BullRunBear
April 7, 2013, 10:37 PM
Cosmoline,

Yeah, you should have known better than to provoke the weather gods. They have a nasty sense of humor. Unfortunately, even after 60 years, I still do it. :o

I mentioned this in an earlier post. Take some 38 special wadcutters along with the heavy artillery. They are a hoot in the Redhawk.

Jeff

bluetopper
April 8, 2013, 06:56 PM
148gr wadcutters are also a hoot loaded in magnum brass with full magnum charges behind them.

Cosmoline
April 9, 2013, 02:27 PM
Any leading problems with swagged wadcutters at those velocities?

Peter M. Eick
April 13, 2013, 08:39 PM
http://eickpm.com/picts/redhawks.jpg
http://eickpm.com/picts/redhawks_right.jpg
http://eickpm.com/picts/redhawk_barrel.jpg

Nice guns. I put just shy of 800 rounds of full power 357 magnum down them today and they worked well. I like the Pachmeyer rubber grips over the wood ones. The frame cut into my hand on the 7.5".

Shooting the 5" with hot 357 Magnum loads is like shooting 38/44's out of a heavy duty. Lots of fun and pretty mild. I think with better grips the 7.5" will be a really gem though. Better hang for me.

Next to a Python or a N frame S&W, these are tanks. I love it!

Range report to follow next time I get them out. Today was just a shoot and get a feel for them.

Walkalong
April 13, 2013, 08:49 PM
Redhawks are nice (http://www.thehighroad.org/showpost.php?p=6235064&postcount=9), aren't they. I don't have a .357 though.

Peter M. Eick
April 14, 2013, 07:06 AM
I agree completely. I feel kind of foolish that I never even gave Ruger double actions a second thought. I think of Ruger as my MK1, #1 and my SBH 357 Maximum. I just never gave them the time of day before this.

What I found is a well made, nicely built, well engineered solid revolver. Both have good triggers, great double action operation and excellent handling for the round I like, the 357 Magnum.

It was really an eye opening experience for a die hard Colt/S&W fan.

I already have new grips, both Pachmeyer and Ruger originals on order so I can go either way on the grips. Right now I will go back to Pachmeyer for a while since they felt better for what I will be doing with the guns.

I am surprised that the 357 Magnum was not more popular in the Redhawk. It seems like the perfect combination to me.

captain awesome
April 14, 2013, 01:19 PM
here's an idea, albeit an expensive one...
get yourself a Smith X frame, doesn't matter which one, and find a custom gun maker to build a new cylinder and barrel for it. I have often thought of the possibility's of other smaller calibers chambered in that massive revolver. Combining a revolver that didn't blow when tested to 90k PSI in a 50 cal, and a 2.3 inch long cylinder to increase your OAL as long as you could possibly want it, drop it down to 357, and I doubt its even possible to blow it up.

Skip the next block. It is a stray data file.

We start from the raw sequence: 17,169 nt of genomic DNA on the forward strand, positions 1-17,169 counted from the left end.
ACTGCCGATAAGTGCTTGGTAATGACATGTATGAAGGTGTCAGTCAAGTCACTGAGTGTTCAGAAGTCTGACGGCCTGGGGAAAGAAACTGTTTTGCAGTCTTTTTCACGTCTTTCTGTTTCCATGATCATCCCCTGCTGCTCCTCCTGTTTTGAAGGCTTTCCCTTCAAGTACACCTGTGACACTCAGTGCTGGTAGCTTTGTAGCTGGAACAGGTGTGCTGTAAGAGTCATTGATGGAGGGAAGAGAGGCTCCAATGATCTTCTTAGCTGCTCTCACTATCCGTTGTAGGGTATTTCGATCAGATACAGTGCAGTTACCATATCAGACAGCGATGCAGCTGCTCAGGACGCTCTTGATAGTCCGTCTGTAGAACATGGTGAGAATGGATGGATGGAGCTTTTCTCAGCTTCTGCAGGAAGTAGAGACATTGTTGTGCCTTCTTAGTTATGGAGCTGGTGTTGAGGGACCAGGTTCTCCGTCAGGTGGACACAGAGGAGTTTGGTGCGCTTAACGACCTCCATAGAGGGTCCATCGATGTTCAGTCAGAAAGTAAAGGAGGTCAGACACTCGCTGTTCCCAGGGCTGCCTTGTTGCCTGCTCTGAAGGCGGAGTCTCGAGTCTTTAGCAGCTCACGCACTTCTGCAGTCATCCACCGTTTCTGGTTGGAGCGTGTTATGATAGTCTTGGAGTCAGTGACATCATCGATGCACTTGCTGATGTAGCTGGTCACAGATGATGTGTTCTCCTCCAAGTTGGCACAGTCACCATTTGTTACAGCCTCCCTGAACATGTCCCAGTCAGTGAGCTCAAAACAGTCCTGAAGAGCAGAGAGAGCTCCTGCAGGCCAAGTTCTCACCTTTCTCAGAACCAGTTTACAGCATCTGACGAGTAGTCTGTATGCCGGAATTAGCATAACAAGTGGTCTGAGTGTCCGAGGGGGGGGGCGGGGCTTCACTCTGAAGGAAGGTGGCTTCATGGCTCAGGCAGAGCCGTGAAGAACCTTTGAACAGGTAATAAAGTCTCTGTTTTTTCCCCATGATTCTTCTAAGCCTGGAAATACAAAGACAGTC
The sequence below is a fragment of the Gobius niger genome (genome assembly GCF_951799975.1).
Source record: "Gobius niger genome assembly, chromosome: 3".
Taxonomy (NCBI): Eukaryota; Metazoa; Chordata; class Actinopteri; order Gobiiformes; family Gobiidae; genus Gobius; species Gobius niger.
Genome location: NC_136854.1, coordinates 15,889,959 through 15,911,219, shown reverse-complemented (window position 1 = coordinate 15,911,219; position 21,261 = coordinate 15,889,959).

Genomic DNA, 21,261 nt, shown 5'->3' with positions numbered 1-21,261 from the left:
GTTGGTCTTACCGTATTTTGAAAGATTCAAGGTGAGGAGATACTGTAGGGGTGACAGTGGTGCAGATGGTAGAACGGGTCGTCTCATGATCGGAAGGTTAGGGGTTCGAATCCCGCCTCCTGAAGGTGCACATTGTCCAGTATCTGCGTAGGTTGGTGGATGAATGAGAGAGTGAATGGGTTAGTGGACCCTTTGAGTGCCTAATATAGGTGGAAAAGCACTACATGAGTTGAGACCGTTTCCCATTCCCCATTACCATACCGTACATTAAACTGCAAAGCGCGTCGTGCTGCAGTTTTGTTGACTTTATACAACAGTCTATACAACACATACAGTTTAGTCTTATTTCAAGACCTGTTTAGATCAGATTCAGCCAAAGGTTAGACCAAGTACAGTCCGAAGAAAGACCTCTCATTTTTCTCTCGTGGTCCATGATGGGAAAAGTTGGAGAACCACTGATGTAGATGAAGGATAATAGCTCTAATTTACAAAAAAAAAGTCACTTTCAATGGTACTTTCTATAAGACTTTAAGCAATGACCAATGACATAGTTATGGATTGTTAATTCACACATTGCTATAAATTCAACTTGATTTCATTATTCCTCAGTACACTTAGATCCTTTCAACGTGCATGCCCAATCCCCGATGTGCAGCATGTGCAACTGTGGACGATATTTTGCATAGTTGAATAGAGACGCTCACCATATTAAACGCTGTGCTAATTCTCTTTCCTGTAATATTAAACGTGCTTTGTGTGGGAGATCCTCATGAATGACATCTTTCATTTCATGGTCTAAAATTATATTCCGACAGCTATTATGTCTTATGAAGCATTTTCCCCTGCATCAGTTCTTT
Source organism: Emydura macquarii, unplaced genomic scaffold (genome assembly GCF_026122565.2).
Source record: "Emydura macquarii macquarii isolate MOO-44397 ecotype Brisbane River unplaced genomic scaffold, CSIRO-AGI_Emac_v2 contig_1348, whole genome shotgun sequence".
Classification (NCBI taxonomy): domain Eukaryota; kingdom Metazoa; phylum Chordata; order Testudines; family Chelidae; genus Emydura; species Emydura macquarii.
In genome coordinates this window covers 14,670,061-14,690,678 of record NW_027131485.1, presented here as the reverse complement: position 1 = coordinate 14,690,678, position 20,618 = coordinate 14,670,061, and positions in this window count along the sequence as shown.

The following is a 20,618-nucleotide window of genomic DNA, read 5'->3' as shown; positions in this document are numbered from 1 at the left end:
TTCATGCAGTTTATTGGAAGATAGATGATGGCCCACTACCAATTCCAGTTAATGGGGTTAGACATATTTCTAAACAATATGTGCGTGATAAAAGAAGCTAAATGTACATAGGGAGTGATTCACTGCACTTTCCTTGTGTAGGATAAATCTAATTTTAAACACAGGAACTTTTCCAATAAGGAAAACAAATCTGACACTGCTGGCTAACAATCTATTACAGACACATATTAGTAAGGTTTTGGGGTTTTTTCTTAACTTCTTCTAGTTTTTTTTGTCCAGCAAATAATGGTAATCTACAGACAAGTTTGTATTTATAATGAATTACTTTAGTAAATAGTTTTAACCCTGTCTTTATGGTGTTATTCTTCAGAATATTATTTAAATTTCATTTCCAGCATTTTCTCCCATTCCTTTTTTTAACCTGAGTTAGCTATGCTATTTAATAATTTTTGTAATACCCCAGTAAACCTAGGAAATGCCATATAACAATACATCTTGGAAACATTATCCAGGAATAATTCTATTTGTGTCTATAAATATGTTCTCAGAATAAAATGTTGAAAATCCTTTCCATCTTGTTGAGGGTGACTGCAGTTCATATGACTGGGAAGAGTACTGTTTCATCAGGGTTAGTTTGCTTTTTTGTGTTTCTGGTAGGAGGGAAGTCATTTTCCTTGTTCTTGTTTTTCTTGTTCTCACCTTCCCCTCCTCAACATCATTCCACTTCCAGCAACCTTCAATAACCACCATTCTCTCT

Peter M. Eick
April 14, 2013, 02:16 PM
I have been debating that for a 357 MaX build to go with my other maxes. Once I run the 357 Mag to its limits, I may go build a MAX like that.

captain awesome
April 14, 2013, 11:18 PM
if you do be sure and post about it. I would love to see one. I may do it someday myself, though there are a lot of other higher priorities.
Congratulations one your Redhawks, they sound like lots of fun.

Walkalong
April 15, 2013, 09:24 AM
great double action operationYes, very well engineered DA. They don't get enough love though. :)

slick6
April 15, 2013, 10:42 PM
I agree completely. I feel kind of foolish that I never even gave Ruger double actions a second thought. I think of Ruger as my MK1, #1 and my SBH 357 Maximum. I just never gave them the time of day before this.

What I found is a well made, nicely built, well engineered solid revolver. Both have good triggers, great double action operation and excellent handling for the round I like, the 357 Magnum.

It was really an eye opening experience for a die hard Colt/S&W fan.

I already have new grips, both Pachmeyer and Ruger originals on order so I can go either way on the grips. Right now I will go back to Pachmeyer for a while since they felt better for what I will be doing with the guns.

I am surprised that the 357 Magnum was not more popular in the Redhawk. It seems like the perfect combination to me.
Well, as for popularity, the Redhawk .357 was not in production very long and Ruger had ceased production on these early on in 1985 whenever the GP100 was introduced. And this is the reason the Redhawk .357's had become instantly collectible.